Flavours of Melbourne by Charmaine O’Brien

    I know I really should read more NF, but my heart belongs with the novel.
    Lisa

  4. Hi Sue,
    Beloved really is a very special book … of all those in my list it’s the one that actually changed the way I think and feel about some things, though Rules for Old Men Waiting did so too, to some extent.
    The others were more cerebral, except for The World Beneath which was a thumping good read and utterly unputdownable.
    Lisa

  5. Who said there are any shoulds. I reckon the only should is to read with your heart – which is what you are doing!

    • Well, yes, but sometimes I think I’m getting a bit out of touch. I am more and more fond of silence so I’m hearing less radio; the newspapers are too silly to read; and I forget to watch the news on TV.

  6. Ah, I think I’m too much of an extrovert to like too much silence though some is good… I guess only you can decide how out of or in touch you want to be. Right now, though, with work and your Vietnamese “charge” I wouldn’t think you were too out of touch!

  7. I suppose the thing is to know what you want to be in touch *with*, and if the news ain’t it then the news ain’t it, and there you are. “You will not easily find a man coming to grief through indifference to the workings of another’s soul, but for those who pay no heed to the motions of their own, unhappiness is their sure reward,” saith Marcus Aurelius, via Maxwell Stanforth, translator, so I suppose the thing is to be in touch with something that would help you heed your motioning soul. Hayao Miyazaki doesn’t pay attention to the news either (I think I saw somewhere) and his films are wise enough, so – I’m not sure exactly what that proves – but there it is.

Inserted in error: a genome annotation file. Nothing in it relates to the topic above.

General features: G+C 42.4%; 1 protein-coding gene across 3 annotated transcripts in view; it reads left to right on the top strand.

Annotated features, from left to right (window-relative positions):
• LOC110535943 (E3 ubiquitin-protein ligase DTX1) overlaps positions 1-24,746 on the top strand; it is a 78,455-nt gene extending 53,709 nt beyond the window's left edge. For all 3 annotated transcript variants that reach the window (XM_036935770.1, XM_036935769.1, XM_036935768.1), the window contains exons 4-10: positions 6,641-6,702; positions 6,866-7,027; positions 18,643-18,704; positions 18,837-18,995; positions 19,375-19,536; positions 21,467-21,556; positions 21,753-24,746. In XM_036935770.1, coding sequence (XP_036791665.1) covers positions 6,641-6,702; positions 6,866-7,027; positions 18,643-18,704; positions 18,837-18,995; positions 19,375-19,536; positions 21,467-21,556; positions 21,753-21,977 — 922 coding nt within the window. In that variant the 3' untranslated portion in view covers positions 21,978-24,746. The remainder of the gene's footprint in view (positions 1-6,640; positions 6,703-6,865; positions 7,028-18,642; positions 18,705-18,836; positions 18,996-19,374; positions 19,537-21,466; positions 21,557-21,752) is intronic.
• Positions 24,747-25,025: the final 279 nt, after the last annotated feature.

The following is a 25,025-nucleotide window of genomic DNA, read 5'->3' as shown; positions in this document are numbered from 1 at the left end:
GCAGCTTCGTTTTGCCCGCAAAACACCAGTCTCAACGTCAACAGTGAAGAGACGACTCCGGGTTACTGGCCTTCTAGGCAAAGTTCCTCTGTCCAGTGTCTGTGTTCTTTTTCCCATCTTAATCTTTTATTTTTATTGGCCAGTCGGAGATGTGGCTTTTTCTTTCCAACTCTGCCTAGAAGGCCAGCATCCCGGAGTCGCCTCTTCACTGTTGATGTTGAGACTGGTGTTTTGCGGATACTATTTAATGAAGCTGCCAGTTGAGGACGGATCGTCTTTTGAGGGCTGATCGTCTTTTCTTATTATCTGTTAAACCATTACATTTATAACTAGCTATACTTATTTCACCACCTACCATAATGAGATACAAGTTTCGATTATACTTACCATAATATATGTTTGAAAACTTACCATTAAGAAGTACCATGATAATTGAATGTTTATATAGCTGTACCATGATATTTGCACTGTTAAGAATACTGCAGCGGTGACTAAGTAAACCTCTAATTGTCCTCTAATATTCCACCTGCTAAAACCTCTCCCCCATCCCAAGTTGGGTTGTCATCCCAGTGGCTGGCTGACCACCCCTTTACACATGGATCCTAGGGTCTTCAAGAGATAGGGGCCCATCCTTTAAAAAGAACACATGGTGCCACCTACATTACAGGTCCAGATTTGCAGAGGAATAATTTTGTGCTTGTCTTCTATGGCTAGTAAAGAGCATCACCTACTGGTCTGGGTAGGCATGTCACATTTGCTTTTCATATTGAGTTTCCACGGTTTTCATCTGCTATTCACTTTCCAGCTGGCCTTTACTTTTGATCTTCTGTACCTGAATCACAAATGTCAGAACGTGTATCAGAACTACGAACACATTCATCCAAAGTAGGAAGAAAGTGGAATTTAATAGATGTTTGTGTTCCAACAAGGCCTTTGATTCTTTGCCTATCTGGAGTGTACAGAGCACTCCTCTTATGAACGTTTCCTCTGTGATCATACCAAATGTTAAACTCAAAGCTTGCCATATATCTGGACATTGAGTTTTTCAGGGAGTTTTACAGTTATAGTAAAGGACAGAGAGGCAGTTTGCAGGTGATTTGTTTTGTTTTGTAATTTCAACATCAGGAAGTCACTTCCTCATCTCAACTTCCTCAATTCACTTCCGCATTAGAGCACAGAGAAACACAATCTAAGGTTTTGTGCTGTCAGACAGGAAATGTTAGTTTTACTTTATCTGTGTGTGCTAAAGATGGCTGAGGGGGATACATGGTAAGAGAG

• Ah Deane, how did you know that Marcus Aurelius lives on my bedside table, to be dipped into whenever my soul needs wise words? Lisa

  8. Not sure what it proves either, but it’s very erudite. (Of course, I have Jane Austen next to me for my soul!!)

  9. It proves that you don’t have to watch the news to make a movie as smartly, gracefully ambiguous and enhanced with giant demon pigs as Mononoke Hime. That’s the moral there, I think.

    My Aurelius was a library copy. I’ve been thinking of buying one of my own. There was a nifty little hardcover Meditations in a secondhand shop a few days ago, in an old translation that made him say ‘thou’ and ‘hast’ – the library copy I’d read was a modern translation so it was unexpected, seeing him talk in hasts. What would I choose for a bedside wisdom-novel? I don’t know.

  10. I think ‘thou’ and ‘hast’ would be rather nice…

  11. […] ANZ LitLovers […]

  12. I’m back from my travels, so apologies this comment is a bit late!

    I love Flanagan, and Death of a River Guide is the only one I haven’t read, so I must bump it up the queue.

    Thanks to your glowing review of the Cate Kennedy book, I managed to buy a copy while in Oz, and am looking forward to reading it very much.

    • Hi, Kim and welcome back – and your travels were to here in Oz, I hadn’t realised! Christmas is a lovely time to be home again. Delighted to hear that you have a copy of The World Beneath – a review on *your* blog will bring it the wide readership it deserves. Lisa

  13. Death of a River Guide is indeed as wonderful as you have reported. I hope you have also found “The Sound of One Hand Clapping.”

    • Hi, Esta, thanks for joining in the conversation:)
      I read The Sound of One Hand Clapping a long time ago, but I plan to read it again one of these days – it was a marvellous book – and also a great movie.
      Lisa